Google has just released the Search Funnels Attribution Modeling Tool in AdWords. This tool allows you to identify campaigns, ad groups, or keywords that are assisting conversions or are a part of the conversion process. While this tool has been available in Analytics for quite some time, it’s a new feature in AdWords.

Where To Find It

You can find this by navigating to Tools and then Search Funnels. From there you can select Attribution Modeling to compare different models at the campaign, ad group, or keyword level. There are also tabs for Assist Clicks and Impressions, Assisted Conversions, and First and Last Click Analysis.

Attribution Modeling2

As a quick refresher, here is a definition of each model:

  • Last Click: credit goes to the last clicked keyword
  • First Click: credit goes to the first clicked keyword
  • Linear: credit is distributed equally among all clicks on the conversion path
  • Time decay: more credit is given to clicks that happen closer to actual conversion
  • Position-based: 40% credit is given to the first and last clicked keyword, and the remaining 20% is divided among the clicks in-between

Why It’s Helpful

While you could always access this data in analytics, it’s helpful to have it right in AdWords. The First Click attribution model is useful so that you don’t cut out or reduce bids on keywords that are aiding the conversion process but aren’t the last clicked keyword. If you find that users are visiting your page more than once via PPC ads before converting, you might change your ad copy strategy or adjust your bidding strategy.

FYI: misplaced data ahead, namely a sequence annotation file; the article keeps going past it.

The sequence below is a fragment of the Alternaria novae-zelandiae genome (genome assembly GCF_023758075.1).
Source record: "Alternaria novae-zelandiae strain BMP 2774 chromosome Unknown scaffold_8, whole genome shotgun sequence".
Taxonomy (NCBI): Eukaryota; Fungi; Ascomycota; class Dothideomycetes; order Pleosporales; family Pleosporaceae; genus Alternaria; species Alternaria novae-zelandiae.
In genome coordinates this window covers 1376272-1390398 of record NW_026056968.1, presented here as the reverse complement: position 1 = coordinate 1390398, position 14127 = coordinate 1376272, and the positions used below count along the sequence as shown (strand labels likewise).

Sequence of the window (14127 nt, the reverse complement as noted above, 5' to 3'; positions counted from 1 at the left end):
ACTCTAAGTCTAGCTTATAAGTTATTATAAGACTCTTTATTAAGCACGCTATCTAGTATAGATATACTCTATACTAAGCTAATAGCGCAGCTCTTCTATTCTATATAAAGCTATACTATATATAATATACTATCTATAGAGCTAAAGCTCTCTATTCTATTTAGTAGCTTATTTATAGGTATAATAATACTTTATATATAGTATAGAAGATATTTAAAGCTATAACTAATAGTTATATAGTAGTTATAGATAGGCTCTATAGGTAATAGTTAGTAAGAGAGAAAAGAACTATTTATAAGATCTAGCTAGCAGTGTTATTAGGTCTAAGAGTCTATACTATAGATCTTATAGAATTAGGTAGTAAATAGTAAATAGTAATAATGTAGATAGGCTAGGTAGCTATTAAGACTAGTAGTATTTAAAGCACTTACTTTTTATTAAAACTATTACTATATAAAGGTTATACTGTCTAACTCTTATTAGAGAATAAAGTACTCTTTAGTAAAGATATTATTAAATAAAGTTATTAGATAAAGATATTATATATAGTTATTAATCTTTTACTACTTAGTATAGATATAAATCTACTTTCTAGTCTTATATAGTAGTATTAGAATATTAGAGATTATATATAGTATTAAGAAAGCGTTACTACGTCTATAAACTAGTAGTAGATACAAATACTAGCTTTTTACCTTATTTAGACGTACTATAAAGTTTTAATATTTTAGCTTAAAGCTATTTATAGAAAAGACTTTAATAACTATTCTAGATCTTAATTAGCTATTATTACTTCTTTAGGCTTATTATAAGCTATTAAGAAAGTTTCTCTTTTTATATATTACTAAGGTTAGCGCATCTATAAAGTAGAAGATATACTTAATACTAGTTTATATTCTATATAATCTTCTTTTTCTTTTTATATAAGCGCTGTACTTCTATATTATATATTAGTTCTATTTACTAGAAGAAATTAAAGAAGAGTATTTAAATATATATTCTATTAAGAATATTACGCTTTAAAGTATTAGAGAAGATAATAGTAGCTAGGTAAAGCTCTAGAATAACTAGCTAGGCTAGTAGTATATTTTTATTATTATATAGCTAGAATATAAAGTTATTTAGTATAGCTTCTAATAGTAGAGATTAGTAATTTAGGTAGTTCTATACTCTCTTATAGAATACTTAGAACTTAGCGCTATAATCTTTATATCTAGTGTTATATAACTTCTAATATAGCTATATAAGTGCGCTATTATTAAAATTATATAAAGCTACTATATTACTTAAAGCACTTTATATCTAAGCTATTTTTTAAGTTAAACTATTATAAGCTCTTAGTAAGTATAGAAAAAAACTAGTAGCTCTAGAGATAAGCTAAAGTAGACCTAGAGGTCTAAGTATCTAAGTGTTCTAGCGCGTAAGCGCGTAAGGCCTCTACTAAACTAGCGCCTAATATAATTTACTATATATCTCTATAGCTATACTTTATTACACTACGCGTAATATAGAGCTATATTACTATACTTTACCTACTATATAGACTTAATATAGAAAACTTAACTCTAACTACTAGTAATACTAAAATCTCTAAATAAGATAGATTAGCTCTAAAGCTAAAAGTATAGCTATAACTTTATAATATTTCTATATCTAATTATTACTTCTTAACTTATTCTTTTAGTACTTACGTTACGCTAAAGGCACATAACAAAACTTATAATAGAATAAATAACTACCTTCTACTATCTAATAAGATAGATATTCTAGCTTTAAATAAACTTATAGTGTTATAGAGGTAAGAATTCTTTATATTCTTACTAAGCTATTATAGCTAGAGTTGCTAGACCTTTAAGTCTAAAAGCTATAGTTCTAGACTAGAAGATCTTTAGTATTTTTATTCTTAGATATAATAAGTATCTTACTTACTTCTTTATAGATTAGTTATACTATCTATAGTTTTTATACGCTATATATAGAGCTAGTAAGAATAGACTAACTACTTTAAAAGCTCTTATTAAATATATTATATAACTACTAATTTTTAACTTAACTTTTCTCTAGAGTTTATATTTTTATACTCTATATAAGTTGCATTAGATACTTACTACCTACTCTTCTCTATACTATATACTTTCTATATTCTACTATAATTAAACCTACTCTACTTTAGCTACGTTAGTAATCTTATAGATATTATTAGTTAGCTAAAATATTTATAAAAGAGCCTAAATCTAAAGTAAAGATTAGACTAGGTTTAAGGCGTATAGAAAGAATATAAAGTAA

keyword attribution
Some keywords have a greater impact as a first click or a last click.

AdWords makes it fairly simple to do this with the Model Comparison Tool and the Top Paths feature, which allows you to see all of the converting keywords in order of when they were clicked. I have also found the Query Path (within Top Paths) to be interesting to look at, as it gives you some insight as to how and when customers are searching for your products/services and clicking on your ads.

It is important to note however, that looking at this information in AdWords doesn’t quite give you the whole story. It might be worthwhile to still use Analytics to get a better understanding of all traffic sources coming to your site and how users are interacting with your site. I find that it’s helpful to look at both attribution modeling and top conversion paths in Analytics for both AdWords traffic and all other traffic.

This change isn’t an earth shattering one, but it is nice to see more Analytics features being implemented into the AdWords interface. This kind of information is helpful when making optimizations and getting an overall picture of your account and how your keywords and campaigns are interacting with each other.

What other features from Analytics would you like to see in AdWords?